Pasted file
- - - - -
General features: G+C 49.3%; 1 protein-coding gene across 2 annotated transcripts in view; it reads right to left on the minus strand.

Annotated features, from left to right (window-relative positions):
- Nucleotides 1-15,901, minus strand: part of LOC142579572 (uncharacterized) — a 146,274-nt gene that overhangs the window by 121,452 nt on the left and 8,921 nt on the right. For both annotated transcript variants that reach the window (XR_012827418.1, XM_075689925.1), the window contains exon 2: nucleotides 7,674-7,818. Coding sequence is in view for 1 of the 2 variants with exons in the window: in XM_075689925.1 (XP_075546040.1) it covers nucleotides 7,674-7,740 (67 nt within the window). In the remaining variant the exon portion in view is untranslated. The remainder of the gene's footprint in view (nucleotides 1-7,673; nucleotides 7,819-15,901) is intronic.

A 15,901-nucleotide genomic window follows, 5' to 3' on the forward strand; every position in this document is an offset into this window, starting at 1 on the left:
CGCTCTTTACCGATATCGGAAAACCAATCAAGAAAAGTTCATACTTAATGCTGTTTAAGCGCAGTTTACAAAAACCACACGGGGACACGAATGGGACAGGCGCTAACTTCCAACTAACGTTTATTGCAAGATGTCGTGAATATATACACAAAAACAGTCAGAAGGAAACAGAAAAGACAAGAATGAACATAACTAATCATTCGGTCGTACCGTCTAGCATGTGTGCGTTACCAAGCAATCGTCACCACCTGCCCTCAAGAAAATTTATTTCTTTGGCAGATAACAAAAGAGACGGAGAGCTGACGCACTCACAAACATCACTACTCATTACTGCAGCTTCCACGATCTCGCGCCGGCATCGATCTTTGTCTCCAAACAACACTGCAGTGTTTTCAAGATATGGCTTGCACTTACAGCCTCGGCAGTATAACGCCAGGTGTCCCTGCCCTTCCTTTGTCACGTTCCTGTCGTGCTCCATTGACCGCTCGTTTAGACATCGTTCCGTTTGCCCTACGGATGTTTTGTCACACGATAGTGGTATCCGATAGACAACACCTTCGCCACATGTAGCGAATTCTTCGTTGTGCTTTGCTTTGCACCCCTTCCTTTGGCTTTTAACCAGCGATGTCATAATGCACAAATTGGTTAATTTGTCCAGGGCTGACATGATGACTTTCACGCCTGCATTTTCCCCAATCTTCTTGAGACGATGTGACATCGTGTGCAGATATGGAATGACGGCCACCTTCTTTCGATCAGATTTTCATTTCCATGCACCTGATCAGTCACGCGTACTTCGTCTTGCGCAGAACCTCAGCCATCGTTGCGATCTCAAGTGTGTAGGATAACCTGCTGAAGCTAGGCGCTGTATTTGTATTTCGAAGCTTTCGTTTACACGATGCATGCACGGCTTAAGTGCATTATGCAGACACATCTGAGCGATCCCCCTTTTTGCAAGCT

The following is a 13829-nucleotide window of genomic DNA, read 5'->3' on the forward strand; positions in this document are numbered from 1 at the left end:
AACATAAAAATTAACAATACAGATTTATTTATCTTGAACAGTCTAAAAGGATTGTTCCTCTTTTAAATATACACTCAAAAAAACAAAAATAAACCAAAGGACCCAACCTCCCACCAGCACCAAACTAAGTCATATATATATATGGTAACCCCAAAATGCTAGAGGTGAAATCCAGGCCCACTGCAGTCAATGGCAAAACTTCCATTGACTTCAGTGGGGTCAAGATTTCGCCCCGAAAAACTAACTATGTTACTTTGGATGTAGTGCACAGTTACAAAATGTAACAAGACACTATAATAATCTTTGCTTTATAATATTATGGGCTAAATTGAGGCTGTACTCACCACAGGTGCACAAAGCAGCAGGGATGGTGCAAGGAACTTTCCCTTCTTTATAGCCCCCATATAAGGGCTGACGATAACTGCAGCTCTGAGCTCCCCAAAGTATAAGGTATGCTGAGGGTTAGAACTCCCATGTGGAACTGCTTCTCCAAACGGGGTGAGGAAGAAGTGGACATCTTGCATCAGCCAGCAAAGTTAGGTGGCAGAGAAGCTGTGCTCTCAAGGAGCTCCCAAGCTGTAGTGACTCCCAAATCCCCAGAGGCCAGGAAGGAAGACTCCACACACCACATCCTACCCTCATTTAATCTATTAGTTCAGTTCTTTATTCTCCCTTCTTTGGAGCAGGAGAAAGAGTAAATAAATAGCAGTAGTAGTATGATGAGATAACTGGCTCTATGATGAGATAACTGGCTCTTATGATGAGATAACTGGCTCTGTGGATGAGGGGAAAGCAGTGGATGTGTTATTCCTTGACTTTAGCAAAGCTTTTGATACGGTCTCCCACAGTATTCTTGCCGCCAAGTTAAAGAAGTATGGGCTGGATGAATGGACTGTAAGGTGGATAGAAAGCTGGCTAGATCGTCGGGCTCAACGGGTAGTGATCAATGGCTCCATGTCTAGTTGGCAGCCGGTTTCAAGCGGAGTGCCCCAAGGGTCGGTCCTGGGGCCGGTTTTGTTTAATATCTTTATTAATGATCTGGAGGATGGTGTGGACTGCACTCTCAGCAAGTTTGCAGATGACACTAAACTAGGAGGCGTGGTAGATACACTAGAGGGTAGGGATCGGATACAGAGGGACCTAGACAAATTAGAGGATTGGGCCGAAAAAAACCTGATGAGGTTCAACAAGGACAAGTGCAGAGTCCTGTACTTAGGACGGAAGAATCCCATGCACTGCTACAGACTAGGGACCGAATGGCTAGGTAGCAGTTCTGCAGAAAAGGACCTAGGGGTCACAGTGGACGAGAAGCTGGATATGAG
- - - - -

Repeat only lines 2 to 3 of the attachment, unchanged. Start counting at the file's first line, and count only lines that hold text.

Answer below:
Annotated features, from left to right (window-relative positions):
- Nucleotides 1-15,901, minus strand: part of LOC142579572 (uncharacterized) — a 146,274-nt gene that overhangs the window by 121,452 nt on the left and 8,921 nt on the right. For both annotated transcript variants that reach the window (XR_012827418.1, XM_075689925.1), the window contains exon 2: nucleotides 7,674-7,818. Coding sequence is in view for 1 of the 2 variants with exons in the window: in XM_075689925.1 (XP_075546040.1) it covers nucleotides 7,674-7,740 (67 nt within the window). In the remaining variant the exon portion in view is untranslated. The remainder of the gene's footprint in view (nucleotides 1-7,673; nucleotides 7,819-15,901) is intronic.